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00:05:27
Among the highlights of our Geometry Playground event were gravity-defying performances by four aerial artists from TrapezeWorld.

00:01:49
A highlight of this After Dark evening was Thee Oh Sees, one of the Bay Area’s best underground bands, who created a playful aural disorientation while playing in front of “visual music” by the late experimental filmmaker and musicologist Harry Smith.

01:23:00
In this gem from 1990, we get a brief peek into the flourishing mind of German-born composer/sculptor Trimpin, a MacArthur "genius" award winner and the subject of a recent feature documentary. He chronicles his unique adventures through sound and music making, takes audience questions, and stages modified versions of his musical installations in front of the live audience.

00:10:24
Exploratorium staff member Earl Stirling demonstrates the amazing "Pyrograph", an artwork refined over four years. Like a fiery version of the museum’s classic Drawing Board, Stirling’s "Pyrograph" swings a pendulum over a sandy cauldron, tracing out oscillating patterns in colorful fire. This mesmerizing piece evokes both the Foucault pendulum and Dante’s Inferno.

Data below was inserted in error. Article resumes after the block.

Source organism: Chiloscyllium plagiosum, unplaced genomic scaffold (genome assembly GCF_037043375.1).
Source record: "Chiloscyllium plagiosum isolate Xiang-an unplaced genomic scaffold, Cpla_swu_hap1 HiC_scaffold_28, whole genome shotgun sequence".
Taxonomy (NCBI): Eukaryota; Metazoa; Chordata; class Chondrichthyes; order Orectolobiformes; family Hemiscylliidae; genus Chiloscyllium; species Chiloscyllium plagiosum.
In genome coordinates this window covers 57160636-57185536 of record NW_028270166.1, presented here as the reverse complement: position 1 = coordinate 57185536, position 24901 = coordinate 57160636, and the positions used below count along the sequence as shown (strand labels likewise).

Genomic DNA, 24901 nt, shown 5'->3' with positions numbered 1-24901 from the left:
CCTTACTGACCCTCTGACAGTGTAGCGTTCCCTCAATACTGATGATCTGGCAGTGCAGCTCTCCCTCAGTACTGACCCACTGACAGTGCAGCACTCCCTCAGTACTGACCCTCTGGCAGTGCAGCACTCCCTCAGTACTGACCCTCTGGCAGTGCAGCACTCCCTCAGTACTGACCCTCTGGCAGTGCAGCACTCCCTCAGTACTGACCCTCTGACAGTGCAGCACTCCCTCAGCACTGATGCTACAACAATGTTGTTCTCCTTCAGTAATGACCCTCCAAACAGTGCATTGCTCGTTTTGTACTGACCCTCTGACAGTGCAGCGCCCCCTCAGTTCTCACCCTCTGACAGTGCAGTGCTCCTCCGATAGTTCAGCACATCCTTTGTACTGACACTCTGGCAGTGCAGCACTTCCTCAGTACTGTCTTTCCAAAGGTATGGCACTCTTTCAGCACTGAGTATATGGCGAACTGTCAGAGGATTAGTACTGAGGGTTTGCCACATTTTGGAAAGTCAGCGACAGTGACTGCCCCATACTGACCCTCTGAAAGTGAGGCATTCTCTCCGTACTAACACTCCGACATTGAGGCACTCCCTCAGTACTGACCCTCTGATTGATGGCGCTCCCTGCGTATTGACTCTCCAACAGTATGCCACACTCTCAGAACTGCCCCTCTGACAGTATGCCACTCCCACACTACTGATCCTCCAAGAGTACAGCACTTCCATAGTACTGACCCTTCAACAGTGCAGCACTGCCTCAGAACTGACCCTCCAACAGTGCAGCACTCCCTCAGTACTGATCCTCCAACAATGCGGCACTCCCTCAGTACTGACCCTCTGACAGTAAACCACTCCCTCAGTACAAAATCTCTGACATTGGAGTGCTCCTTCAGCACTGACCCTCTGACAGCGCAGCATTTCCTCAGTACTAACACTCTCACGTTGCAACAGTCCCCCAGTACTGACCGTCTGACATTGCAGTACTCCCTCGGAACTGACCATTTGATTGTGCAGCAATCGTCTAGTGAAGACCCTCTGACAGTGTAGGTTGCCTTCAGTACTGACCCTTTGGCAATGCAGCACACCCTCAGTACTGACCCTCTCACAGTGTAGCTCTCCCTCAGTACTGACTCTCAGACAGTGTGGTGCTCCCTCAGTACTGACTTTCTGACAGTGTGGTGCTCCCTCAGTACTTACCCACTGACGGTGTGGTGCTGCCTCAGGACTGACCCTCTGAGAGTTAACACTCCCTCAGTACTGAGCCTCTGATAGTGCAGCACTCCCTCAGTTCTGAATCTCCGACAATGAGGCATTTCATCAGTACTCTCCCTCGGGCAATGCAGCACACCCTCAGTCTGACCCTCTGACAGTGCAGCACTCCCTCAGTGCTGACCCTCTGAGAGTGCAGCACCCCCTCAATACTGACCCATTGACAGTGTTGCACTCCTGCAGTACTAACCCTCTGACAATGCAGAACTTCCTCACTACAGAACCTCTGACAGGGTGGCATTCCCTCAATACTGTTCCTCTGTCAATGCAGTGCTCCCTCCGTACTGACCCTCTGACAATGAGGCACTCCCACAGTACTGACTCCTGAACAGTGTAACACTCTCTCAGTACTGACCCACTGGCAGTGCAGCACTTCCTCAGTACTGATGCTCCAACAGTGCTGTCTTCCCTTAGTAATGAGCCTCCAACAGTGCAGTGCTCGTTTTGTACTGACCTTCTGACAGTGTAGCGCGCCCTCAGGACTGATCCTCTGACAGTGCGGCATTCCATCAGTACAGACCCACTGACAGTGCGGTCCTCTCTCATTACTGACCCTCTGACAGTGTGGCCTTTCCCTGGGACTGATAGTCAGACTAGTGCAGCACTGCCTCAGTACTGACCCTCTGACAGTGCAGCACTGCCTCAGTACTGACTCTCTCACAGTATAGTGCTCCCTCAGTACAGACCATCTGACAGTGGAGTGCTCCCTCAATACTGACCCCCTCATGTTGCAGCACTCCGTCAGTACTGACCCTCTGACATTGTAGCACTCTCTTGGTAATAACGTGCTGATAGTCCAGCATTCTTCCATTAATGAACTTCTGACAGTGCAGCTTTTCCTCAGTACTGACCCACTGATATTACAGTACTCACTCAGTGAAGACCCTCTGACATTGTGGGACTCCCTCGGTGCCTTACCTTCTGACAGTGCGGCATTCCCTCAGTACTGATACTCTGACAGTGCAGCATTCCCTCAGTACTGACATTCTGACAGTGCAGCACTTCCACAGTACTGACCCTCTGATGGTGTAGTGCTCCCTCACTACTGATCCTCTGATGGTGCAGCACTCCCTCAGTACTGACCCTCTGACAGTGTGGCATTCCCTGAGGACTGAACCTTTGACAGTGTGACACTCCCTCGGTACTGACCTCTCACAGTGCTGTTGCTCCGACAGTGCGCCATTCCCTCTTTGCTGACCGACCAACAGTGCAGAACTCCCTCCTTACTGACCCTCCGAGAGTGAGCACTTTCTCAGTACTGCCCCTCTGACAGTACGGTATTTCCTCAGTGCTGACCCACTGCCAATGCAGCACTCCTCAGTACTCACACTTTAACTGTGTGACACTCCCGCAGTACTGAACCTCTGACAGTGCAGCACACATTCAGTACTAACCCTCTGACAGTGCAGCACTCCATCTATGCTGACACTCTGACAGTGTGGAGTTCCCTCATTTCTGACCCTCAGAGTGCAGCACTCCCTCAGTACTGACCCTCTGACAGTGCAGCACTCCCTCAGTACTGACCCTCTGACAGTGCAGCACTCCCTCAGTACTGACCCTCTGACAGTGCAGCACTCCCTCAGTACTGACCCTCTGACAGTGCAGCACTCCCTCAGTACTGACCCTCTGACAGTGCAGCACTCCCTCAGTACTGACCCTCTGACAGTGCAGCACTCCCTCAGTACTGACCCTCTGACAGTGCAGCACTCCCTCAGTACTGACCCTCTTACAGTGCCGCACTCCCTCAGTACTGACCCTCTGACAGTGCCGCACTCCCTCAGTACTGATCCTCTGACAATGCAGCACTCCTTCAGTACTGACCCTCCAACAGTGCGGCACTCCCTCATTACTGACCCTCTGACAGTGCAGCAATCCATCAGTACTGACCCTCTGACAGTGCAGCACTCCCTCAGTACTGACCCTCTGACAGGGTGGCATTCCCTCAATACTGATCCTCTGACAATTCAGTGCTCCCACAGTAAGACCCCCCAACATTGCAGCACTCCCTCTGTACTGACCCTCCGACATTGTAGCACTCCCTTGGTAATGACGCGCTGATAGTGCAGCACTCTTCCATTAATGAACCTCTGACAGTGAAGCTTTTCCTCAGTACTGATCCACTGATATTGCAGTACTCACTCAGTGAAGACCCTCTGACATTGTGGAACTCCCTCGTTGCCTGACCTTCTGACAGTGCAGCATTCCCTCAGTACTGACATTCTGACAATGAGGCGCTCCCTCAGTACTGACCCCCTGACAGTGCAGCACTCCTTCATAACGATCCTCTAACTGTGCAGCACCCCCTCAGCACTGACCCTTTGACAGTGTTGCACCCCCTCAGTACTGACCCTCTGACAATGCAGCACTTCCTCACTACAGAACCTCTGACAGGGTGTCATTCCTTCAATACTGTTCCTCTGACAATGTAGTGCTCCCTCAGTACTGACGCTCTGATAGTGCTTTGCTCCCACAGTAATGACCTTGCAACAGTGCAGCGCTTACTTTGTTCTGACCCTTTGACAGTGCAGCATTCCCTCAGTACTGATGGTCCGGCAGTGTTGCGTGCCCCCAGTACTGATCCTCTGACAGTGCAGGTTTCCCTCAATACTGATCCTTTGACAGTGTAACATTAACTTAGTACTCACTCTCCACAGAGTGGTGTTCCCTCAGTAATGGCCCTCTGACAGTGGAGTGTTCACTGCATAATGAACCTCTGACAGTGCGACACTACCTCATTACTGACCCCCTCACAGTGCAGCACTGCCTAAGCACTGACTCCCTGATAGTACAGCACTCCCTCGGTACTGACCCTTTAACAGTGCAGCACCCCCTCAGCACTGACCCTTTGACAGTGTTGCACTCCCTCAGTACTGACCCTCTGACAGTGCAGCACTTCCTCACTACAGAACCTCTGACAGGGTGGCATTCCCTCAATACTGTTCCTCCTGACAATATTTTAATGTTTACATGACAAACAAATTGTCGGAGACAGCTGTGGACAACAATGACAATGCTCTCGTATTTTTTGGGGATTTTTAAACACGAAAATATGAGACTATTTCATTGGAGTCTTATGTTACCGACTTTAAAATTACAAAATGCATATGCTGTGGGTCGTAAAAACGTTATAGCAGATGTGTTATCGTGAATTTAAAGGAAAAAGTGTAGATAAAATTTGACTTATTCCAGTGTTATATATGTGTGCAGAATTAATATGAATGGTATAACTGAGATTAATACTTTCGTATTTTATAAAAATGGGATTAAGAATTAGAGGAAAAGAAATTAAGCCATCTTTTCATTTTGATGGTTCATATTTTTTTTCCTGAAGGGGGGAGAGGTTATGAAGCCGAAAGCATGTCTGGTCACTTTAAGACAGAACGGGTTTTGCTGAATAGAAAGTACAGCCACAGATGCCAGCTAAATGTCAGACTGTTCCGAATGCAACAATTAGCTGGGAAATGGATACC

00:01:54
This After Dark event featured a special installation of the Cubatron by Bay Area artist and engineer Mark Lottor. A visually stunning favorite of music and art festival audiences, the Cubatron is a 3–D light sculpture made from 8–x–8-foot modular cubes, each containing 1,000 individually programmable RGB LEDs. Viewed from any direction—even underneath—the Cubatron’s thousands of programmed pixels paint exquisite arrays of color that cascade in spectacularly dynamic patterns.

00:04:23
Ken Murphy, creator of A History of the Sky— a time-lapse visualization that will span an entire year—talks about his project during the After Dark event, Resolution.

00:04:51
A detailed demonstration of how to do the Color Chromatography activity, which lets you see the colors hidden in black ink. Includes a discussion of materials needed.

00:00:51
An introduction to how to make your own simple speaker, which transmits sound from a radio or MP3 player and demonstrates the principles of electromagnetism and vibration.

00:06:43
A detailed demonstration of how to make a cup speaker, including a discussion of materials needed.

00:02:25
The science behind the Cup Speaker activity, including how electromagnets work, and how in this activity the magnet pushes the bottom of a cup back and forth, vibrating the air and creating sound.